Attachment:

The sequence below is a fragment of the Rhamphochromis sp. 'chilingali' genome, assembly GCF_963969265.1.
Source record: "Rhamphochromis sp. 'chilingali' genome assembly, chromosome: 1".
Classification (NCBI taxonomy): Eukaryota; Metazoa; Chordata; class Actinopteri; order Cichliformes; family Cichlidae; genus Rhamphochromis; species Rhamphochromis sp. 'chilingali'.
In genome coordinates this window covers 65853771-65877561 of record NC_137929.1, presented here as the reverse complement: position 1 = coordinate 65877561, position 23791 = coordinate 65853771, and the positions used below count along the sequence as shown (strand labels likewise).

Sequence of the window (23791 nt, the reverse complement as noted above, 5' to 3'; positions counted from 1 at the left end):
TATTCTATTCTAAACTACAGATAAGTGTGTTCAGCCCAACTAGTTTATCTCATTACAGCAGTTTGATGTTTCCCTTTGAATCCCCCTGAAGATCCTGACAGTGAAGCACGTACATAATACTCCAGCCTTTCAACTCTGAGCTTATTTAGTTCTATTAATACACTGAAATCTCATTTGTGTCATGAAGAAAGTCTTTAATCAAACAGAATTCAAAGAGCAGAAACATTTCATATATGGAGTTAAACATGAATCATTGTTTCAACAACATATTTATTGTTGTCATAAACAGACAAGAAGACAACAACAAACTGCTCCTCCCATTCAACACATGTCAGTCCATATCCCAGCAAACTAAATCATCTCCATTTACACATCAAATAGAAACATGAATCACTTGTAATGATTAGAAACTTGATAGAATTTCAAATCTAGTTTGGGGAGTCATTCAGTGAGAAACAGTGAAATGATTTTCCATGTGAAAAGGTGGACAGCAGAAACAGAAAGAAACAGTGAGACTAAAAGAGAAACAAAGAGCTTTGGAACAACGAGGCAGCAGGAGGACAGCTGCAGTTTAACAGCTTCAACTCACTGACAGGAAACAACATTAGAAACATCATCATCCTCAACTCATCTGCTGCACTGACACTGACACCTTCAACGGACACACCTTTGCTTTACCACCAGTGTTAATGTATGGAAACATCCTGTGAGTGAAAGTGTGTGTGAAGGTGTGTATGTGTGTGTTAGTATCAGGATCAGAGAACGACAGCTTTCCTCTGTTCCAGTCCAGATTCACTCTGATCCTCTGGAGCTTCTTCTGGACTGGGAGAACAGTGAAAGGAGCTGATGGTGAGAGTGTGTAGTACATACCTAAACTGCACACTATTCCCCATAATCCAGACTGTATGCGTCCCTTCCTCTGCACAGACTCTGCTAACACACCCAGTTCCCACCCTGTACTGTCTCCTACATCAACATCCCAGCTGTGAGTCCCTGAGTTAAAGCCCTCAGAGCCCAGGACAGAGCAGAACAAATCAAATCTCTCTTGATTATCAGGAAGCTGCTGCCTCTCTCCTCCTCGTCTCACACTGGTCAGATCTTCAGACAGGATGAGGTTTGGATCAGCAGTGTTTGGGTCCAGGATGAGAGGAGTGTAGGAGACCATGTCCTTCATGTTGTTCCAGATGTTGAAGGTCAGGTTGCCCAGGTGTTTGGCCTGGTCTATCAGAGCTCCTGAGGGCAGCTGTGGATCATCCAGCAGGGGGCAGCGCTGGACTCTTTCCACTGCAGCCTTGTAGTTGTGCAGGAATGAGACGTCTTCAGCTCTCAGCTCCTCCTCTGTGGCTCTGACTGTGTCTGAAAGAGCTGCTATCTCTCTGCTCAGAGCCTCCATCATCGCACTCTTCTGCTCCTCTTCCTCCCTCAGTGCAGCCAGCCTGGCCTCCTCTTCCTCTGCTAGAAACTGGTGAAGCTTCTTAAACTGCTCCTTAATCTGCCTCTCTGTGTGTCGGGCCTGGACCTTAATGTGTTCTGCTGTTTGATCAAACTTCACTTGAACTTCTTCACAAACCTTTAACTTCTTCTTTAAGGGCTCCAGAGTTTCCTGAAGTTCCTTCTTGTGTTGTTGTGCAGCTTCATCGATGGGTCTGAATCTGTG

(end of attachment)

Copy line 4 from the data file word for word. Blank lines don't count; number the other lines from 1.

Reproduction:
In genome coordinates this window covers 65853771-65877561 of record NC_137929.1, presented here as the reverse complement: position 1 = coordinate 65877561, position 23791 = coordinate 65853771, and the positions used below count along the sequence as shown (strand labels likewise).